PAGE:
Monday, January 23, 2006

Back from NYC

If you happen to be in the NYC are sometime before late March, I recommend stopping by the "Fashion in Colors" exhibit at the Cooper-Hewitt, even if you don't like fashion. The Kyoto Costume Institute has lent the museum several pieces so they can show off the history/evolution of color in western fashion from the past 300 years. It's really, really neat. Everything is grouped by color, and the exhibition design is quite clever. Even if you don't like looking at dresses in museums, or think fashion isn't art, the more eccentic designs that are quite possibly thoroughly unwearable might prove otherwise. Like the blue lantern dress with no sleeves. Or the giant faux-gift bow dress/top thingy with the motorcycle helmet. If you go, you MUST get the audio tour. They have minimal informative placards, and every costume has its own blurb on the tour.

These were some of the interesting tidbits I walked away with:

1. Black was really only worn by men or women in mourning, and those women had to wear a very strict outfit of head-to-toe matte black with no jewelry. However, around the mid-to-late 1800s, black could be worn for fashion. This happened for three reasons:
a. Queen Victoria was still in mourning, and people thought she looked good in all black (I actually find that a little sick).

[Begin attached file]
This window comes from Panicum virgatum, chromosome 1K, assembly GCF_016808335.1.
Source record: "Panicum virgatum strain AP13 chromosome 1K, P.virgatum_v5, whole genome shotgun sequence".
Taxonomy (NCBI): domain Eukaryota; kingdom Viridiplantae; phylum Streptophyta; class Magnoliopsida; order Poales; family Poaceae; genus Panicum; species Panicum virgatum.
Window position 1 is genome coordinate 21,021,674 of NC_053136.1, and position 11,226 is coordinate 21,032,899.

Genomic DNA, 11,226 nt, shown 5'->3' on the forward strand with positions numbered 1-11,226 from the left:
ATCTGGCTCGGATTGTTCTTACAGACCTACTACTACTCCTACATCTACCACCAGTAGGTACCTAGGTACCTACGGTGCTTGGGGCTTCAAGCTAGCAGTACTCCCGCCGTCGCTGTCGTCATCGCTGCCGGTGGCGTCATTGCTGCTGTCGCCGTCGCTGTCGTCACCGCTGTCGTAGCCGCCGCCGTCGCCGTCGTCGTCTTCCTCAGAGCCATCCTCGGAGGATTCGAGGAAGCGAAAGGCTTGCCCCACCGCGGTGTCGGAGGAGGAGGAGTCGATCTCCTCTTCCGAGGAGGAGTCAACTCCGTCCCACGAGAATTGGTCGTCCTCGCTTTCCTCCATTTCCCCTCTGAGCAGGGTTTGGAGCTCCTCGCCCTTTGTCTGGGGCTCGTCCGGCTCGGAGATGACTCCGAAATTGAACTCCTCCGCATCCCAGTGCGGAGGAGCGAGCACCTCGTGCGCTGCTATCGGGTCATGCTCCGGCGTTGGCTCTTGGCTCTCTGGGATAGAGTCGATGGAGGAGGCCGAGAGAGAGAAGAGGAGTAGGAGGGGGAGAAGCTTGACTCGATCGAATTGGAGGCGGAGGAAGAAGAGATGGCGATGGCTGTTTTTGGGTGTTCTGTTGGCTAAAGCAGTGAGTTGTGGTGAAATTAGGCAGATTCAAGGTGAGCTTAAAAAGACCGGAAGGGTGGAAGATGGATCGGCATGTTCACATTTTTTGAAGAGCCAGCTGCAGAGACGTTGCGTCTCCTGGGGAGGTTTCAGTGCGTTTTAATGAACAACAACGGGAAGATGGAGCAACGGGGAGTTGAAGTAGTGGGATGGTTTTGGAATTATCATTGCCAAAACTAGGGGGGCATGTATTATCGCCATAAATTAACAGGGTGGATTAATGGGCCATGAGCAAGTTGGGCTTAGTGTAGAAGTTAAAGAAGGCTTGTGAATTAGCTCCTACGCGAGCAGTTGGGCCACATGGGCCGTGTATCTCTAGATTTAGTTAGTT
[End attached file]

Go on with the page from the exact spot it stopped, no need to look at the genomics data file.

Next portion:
b. A new synthetic black dye was invented around this time.
c. Women were starting to be accepted in public society (versus being forced to adhere to the man/public sphere woman/private sphere binary), but in order to fit in, they had to look like men, who wore black, so women wore black too.

2. Wearing more than one color in an outfit was seen as vulgar until the 1400s or so. Prostitutes and clowns were really the only people who did this. But when explorers started going to Asia and importing rich tapestries and patterned silks with multicolored designs, wearing multiple colors at once was finally accepted.

3. Yves St. Laurent was born in Algeria. (I have a whole new appreciation for those beaded collar paisley shift dresses that were so huge in the 60s (a look started by YSL, he claimed it was his interpretation of African tribal necklaces and collars, African patterned cloth, but seen through the eyes of the hippie drug culture).

4. Those long, white, cotton dresses with the empire waists that are seen attached to anything associated with Jane Austen were supposed to look like columns--this was a reflection of Neoclassicism (I don't know why I missed that before).

The stats:
Fashion in Colors
Cooper-Hewitt Museum
Until March 26, 2006
Smithsonian members get in free

Also, "Spamalot" was very, very good. VERY good. It has David Hyde Pierce and Hank Azaria. Did I mention it's very good? If you're a Monty Python freak like me, you should go.


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